Just Go: In Defense of Day Hikes and Quick Overnight Backpacking Trips
Words & Photos by Annie MacWilliams
For me, not every trip needs to be epic, #sponsored, or Type 2 fun.
In fact, they rarely are.
Often just being there, outside, feeling small and exposed to the elements, with nothing more than the belongings on my back, is all I need to be filled with satisfaction. I’ve been lucky enough to spend months in the wilderness, both domestic and abroad, all months of the year, and now I’ve developed a strong infatuation for my backyard. Some of my favorite trips include nothing more than a Daybreak daypack filled with the essentials, a headlamp, and 12 hours. I wish I had weeks, months, years to wander, but the critical part is that I still wander.
Quick Hit Tips For Day Hikes and Overnight Backpacking Trips
I’ve never declared myself as ultralight or fast. But put me under a starry sky and my soul brims over with joy and gratitude. For me, carrying light gear just means I can get away easier; my escape into the wilderness is pure fun, unburdened by heavy gear or mental anguish. I don’t get gnarly, I rarely need to bust out my med kit, and I’m usually back at work on time the next day, with a subtle eau de campfire.
Frequently these quick-hitter trips are solo, but I’ve also managed nights with friends, family, and even Tinder matches. The only thing that truly matters is that I go. My backpacking kit is ready at all times, and I’m endlessly seeking out local adventures so that when a window of free time presents itself, I can be packed and out the door in under an hour. I know all the best places to camp just beyond the wilderness designation, and I’ve spent hours spinning around my hometown on Google Earth. If anything, these trips could fit in the category of “training,” but my reason for going is often much less loaded. I just like it out there.
One of my favorite things to chat about on trail with other hikers is gear. People are often shocked that I am carrying everything I need to be comfortable for camping. Compared to the REI or Boy Scout model, my kit looks small and insufficient; not enough straps, whistles or bells. But for me, that’s the best part about an ultralight system. The simplicity means it’s simple to spend time outside. I strongly believe that if every backpacker carried a kit as light and comfortable as mine, they’d be more eager to sleep under the stars on any given Wednesday. With each night outside, I refine my system, keep my camping knowledge sharp, and the longer trips get easier to plan and execute.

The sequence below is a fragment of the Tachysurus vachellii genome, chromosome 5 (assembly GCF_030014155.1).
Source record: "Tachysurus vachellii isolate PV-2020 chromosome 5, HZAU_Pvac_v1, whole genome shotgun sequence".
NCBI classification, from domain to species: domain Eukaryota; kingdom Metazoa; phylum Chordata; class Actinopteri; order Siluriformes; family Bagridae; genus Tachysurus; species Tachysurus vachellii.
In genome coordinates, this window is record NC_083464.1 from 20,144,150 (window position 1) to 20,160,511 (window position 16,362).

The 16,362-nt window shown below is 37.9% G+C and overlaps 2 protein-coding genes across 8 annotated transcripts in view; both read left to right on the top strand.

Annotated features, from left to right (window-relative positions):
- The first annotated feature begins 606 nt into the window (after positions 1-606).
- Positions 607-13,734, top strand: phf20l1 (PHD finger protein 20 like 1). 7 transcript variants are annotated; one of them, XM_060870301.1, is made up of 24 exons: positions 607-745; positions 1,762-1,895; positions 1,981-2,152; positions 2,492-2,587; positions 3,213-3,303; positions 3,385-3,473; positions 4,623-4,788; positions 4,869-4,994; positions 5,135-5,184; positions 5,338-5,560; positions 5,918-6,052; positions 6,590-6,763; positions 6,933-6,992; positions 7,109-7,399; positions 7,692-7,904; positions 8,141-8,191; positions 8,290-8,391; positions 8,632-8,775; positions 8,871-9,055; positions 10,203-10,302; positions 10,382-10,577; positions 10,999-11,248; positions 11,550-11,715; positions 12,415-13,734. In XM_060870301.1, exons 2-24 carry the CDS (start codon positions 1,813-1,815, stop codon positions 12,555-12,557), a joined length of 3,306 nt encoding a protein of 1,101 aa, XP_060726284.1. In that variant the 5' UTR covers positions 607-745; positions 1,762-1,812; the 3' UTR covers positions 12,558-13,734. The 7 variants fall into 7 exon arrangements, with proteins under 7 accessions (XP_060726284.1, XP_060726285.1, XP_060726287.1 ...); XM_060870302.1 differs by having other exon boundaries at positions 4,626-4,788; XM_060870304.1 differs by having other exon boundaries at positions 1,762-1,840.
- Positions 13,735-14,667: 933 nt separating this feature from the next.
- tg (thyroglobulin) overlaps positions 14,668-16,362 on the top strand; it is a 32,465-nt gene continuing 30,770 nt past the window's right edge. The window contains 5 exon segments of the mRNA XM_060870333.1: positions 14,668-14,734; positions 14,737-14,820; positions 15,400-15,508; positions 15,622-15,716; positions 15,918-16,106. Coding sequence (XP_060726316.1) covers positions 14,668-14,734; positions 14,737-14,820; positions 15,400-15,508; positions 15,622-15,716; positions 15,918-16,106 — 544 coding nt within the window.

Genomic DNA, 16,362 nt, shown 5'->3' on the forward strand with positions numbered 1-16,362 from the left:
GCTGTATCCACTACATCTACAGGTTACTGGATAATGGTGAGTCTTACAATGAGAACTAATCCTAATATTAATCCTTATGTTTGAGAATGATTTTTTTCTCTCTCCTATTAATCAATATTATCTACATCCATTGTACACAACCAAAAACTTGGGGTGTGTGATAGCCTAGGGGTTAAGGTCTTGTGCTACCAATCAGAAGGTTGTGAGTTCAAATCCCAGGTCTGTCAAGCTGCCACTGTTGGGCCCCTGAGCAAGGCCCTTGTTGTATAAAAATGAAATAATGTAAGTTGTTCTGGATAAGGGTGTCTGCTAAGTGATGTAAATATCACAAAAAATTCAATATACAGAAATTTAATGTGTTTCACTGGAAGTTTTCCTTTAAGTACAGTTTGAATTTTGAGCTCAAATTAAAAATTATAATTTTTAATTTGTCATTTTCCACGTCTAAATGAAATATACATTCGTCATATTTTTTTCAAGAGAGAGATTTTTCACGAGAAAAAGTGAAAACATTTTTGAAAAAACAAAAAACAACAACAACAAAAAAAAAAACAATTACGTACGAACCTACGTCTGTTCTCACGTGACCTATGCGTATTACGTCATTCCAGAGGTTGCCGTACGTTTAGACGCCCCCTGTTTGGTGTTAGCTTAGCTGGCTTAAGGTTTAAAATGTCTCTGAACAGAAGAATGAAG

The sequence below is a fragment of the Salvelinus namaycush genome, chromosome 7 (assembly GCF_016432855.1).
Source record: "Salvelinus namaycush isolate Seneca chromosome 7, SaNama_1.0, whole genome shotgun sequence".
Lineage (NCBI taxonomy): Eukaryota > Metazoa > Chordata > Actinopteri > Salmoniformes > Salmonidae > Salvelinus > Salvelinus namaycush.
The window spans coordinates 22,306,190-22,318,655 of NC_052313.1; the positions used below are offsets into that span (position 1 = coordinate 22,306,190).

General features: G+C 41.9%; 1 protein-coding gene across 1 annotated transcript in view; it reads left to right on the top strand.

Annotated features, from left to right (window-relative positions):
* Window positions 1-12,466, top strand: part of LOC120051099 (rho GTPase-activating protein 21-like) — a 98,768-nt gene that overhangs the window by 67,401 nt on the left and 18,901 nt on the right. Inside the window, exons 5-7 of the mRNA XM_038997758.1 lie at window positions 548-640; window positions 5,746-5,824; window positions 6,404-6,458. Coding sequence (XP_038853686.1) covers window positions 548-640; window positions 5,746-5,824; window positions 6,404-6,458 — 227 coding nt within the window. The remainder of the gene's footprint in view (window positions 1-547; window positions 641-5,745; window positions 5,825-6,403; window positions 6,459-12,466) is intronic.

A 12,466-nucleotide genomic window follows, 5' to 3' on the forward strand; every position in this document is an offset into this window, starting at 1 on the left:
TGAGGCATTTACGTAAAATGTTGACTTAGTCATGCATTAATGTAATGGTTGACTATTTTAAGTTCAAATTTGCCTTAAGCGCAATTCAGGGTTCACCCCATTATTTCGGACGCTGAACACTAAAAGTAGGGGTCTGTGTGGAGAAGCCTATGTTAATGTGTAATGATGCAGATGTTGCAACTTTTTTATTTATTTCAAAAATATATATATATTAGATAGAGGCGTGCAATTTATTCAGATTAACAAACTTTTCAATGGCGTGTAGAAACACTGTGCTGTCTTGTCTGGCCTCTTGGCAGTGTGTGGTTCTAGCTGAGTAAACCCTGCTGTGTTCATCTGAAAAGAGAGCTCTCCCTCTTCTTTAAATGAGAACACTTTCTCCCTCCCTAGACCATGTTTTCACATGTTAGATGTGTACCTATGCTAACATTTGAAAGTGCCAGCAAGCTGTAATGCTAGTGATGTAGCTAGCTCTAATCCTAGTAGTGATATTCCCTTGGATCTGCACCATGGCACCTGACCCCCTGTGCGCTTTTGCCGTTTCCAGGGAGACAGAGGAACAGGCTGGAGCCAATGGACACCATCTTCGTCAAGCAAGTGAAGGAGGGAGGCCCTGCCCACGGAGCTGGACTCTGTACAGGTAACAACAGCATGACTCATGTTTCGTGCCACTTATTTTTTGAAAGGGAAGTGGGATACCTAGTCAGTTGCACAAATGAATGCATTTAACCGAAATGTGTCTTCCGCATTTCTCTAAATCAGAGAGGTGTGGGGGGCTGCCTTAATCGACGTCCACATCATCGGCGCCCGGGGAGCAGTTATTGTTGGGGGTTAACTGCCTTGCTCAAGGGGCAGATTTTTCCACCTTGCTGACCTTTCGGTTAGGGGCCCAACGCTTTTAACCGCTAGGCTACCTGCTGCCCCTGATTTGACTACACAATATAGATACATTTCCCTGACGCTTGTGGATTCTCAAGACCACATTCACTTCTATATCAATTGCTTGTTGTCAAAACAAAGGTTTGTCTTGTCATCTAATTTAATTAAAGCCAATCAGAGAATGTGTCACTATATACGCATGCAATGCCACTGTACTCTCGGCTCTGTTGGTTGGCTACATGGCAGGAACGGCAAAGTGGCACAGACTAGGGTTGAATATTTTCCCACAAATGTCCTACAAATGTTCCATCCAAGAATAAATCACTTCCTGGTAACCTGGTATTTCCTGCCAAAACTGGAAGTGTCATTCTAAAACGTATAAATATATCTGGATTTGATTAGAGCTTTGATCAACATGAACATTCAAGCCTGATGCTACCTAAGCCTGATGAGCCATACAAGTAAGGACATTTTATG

June just so happens to be National Camping Month and I encourage you to think small, and local. The lighter and more efficient your gear, the easier it is to grab and go, and the more nights you get to spend outside. Backpacking trips don’t always need freeze-dried meals and plane tickets. Often they just need a little effort and motivation. And trust me, every sunrise is better spent outside, any time of year, with the right gear.
Annie MacWilliams saw the world at 3.5 mph on the Appalachian Trail (’09), Pacific Crest Trail (’11), and Continental Divide Trail (’13). She considers the days of Tarzan-swinging kudzu vines, sunburn-soothing snow angels in the Sierra, gruff-ranchers-turned-hosts in the West, and intimately knowing the cycles of the natural world to be some of the best days spent of her life. She now spends her time in Park City, Utah walking slowly over short distances with a goofy dog, and up snowy mountains to slide down them. But every April she dreams of trail markers.
Follow Annie’s quick hit adventures in and around her home on Instagram @little.endorphin.annie
Wondering what Annie throws in her bag for day hikes? Read: A Season-to-Season Guide to Day Hiking Gear Lists